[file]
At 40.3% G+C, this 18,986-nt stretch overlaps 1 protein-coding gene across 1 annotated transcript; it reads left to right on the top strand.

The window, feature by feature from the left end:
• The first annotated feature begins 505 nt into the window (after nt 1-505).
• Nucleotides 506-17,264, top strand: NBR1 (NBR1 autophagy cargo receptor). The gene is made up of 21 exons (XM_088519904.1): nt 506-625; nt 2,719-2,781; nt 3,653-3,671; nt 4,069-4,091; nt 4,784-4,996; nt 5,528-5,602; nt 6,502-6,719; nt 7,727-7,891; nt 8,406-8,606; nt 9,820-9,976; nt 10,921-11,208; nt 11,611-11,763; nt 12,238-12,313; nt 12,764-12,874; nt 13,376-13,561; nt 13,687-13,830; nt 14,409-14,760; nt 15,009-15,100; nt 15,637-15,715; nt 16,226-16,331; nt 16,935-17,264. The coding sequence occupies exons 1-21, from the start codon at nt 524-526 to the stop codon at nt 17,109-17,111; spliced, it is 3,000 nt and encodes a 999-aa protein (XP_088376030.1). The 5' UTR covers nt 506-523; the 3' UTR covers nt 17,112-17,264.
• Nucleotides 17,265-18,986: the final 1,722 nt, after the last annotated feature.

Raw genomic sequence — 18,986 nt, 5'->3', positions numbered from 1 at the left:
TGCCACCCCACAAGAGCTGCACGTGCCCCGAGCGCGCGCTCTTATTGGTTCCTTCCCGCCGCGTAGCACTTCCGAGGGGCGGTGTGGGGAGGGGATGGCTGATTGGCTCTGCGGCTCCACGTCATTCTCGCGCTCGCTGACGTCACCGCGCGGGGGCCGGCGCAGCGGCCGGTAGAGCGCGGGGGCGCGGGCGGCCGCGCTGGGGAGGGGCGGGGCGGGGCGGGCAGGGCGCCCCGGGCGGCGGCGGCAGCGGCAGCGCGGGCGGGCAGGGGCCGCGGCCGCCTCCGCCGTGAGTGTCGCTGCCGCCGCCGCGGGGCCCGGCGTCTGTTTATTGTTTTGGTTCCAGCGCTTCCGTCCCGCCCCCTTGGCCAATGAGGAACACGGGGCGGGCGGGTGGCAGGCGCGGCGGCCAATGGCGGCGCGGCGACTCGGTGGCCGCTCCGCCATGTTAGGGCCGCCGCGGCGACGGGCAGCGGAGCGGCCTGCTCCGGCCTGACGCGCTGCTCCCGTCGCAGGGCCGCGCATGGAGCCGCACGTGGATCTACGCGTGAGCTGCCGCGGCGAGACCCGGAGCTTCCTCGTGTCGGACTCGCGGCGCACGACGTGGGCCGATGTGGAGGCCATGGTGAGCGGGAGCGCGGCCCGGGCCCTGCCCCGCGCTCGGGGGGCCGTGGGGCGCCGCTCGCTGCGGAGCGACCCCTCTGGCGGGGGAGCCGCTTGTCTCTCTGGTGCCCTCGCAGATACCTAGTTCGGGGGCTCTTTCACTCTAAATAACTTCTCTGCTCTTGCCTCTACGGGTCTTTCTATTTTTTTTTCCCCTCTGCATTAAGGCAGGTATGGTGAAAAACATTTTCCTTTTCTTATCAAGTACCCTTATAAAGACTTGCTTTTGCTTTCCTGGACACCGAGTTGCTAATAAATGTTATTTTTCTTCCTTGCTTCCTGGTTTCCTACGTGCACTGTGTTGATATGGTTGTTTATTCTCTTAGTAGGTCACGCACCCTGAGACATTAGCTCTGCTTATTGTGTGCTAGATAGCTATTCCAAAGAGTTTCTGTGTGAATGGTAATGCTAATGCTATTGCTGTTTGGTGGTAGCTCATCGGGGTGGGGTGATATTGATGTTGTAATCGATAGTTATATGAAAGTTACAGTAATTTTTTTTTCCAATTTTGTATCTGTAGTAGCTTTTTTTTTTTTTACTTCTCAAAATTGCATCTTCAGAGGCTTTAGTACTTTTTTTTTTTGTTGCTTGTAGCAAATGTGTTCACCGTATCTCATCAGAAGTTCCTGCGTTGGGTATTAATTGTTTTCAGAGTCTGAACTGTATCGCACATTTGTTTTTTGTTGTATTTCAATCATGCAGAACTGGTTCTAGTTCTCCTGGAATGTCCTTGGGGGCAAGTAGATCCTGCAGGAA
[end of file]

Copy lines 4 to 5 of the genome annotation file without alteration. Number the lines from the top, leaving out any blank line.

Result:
• Nucleotides 506-17,264, top strand: NBR1 (NBR1 autophagy cargo receptor). The gene is made up of 21 exons (XM_088519904.1): nt 506-625; nt 2,719-2,781; nt 3,653-3,671; nt 4,069-4,091; nt 4,784-4,996; nt 5,528-5,602; nt 6,502-6,719; nt 7,727-7,891; nt 8,406-8,606; nt 9,820-9,976; nt 10,921-11,208; nt 11,611-11,763; nt 12,238-12,313; nt 12,764-12,874; nt 13,376-13,561; nt 13,687-13,830; nt 14,409-14,760; nt 15,009-15,100; nt 15,637-15,715; nt 16,226-16,331; nt 16,935-17,264. The coding sequence occupies exons 1-21, from the start codon at nt 524-526 to the stop codon at nt 17,109-17,111; spliced, it is 3,000 nt and encodes a 999-aa protein (XP_088376030.1). The 5' UTR covers nt 506-523; the 3' UTR covers nt 17,112-17,264.
• Nucleotides 17,265-18,986: the final 1,722 nt, after the last annotated feature.